All About Hellenistic Period in Ancient Greece
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The Hellenistic Period took place from 323 B.C. to 146 B.C. and although some people mistakenly believe that the terms “Classical Greece” and “Hellenistic Greece” are interchangeable, most historians classify them as two separate time periods. While the Classical Period was a time of cultural growth, the Hellenistic Period saw that decline. One of the things that set classical Greece apart from other time periods is that the Greek language was spoken throughout the world. However, by the time the Hellenistic Period came about, worldwide use of the language began to decline. However, this was also a period of growth in a lot of ways. Here’s some more information about the Hellenistic time period:
During this time, there were several important cities that were considered important cultural centers. These included Alexandria in Egypt, which was named for Alexander the Great, and Antioch, which was in Syria. Other places, such as Pergamon, Ephesus, and Rhodes were also considered important to the culture at the time. The fact that many of these places weren’t located inside the borders of modern Greece today is evidence of the fact that the Ancient Greeks, thanks to the work of Alexander the Great, did a lot to expand their borders throughout the world. In fact, many believe that Alexander was responsible for changing the culture of the people throughout the ancient world.
Alexander the Great’s Legacy
One of the biggest things that set this time period apart from the rest of the periods in Ancient Greece was the impact that Alexander the Great had on the Greeks. For example, Alexander considerably expanded Greece’s borders as he headed towards the East. This caused waves of Greeks to leave their original homelands and settle in areas further East, thus expanding his empire by doing more than just conquering the land. Many of those who emigrated were young and ambitions and were motivated to spread the Greek influence to places throughout the world. Evidence of this can still be felt today. Once Alexander the Great passed away, this also did a lot to impact the people, who struggled to find their way after his death. The Hellenistic Period technically began after he died.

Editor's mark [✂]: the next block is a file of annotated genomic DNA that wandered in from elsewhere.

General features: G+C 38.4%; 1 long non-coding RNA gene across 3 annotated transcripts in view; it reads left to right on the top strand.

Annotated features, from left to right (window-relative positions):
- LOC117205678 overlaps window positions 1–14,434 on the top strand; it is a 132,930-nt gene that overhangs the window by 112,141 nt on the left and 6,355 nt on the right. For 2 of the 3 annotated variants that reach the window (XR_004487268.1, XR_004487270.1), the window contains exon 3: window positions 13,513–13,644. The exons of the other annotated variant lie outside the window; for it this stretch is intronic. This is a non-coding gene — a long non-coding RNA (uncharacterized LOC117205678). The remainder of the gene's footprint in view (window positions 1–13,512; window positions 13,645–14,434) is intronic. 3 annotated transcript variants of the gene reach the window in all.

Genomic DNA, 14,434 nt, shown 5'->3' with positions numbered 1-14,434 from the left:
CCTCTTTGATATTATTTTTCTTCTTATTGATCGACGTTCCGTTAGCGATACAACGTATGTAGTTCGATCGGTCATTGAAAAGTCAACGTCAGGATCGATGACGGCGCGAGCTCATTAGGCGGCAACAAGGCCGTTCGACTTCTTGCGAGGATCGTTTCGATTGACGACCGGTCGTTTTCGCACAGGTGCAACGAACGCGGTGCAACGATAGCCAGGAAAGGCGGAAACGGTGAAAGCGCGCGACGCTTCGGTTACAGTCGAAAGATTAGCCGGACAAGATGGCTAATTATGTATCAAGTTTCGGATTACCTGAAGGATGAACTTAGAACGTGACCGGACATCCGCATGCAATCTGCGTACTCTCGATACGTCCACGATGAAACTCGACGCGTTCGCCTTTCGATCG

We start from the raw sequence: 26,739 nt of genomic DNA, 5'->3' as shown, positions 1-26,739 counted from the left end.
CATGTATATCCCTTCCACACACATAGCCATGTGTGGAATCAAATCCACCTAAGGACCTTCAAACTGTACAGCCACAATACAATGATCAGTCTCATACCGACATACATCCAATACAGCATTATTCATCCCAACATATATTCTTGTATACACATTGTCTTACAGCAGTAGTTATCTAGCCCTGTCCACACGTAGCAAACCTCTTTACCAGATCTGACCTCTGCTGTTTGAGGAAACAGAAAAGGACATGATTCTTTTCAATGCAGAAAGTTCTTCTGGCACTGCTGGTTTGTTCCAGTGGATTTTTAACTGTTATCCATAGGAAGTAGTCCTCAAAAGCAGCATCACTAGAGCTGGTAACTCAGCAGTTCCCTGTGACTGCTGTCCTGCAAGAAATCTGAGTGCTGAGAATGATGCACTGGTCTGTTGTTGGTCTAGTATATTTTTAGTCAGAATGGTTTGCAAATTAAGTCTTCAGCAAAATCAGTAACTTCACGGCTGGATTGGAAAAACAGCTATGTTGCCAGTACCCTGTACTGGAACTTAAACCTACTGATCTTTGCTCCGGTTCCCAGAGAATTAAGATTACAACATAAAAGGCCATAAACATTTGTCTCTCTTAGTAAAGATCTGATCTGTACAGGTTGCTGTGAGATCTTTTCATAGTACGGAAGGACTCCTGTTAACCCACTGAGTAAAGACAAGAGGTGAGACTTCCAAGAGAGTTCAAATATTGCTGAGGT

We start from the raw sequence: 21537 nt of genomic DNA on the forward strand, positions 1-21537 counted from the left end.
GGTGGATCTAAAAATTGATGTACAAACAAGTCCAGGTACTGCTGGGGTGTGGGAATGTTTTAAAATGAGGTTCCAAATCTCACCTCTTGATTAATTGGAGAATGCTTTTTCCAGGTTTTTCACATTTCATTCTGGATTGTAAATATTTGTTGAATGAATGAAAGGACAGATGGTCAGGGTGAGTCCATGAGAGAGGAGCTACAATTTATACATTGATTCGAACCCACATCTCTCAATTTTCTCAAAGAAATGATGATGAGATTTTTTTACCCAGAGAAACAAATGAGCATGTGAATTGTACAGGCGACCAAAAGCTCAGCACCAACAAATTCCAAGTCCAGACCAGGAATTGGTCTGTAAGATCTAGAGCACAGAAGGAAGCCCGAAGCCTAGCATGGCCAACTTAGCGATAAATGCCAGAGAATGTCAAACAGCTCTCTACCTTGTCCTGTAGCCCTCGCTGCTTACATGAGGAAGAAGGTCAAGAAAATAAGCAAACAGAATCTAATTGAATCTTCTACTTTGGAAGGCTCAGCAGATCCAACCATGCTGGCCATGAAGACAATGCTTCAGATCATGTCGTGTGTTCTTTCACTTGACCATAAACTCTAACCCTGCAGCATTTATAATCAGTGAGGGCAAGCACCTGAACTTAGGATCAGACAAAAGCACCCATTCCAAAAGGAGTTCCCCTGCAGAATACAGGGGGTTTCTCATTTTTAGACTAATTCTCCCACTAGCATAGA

Rise of the Roman Empire
Once Alexander the Great passed away, Greece became vulnerable. In many ways, this single event is what set the town for the Hellenistic Period. While Alexander the Great’s time represented a period of remarkable growth for the Greek people, when he died, it further changed the way Ancient Greece was. The Greek city-states were also still in place, many of which were thriving. However, in 192 B.C. war finally broke out when Rome went to war with the Greek Ruler Antiochus. Rome attacked with a 10,000 man army, and many looked at Antiochus as someone who cold save them from Roman rule. After a long period of political instability, wars, and Roman influence, Greece finally became part of the Roman Empire in 27 B.C.
The Hellenistic Period is looked at as the final period of Ancient Greece because after that, Greece had been annexed to the Roman Empire.
Categorized in: Ancient Greek History
This post was written by Greek Boston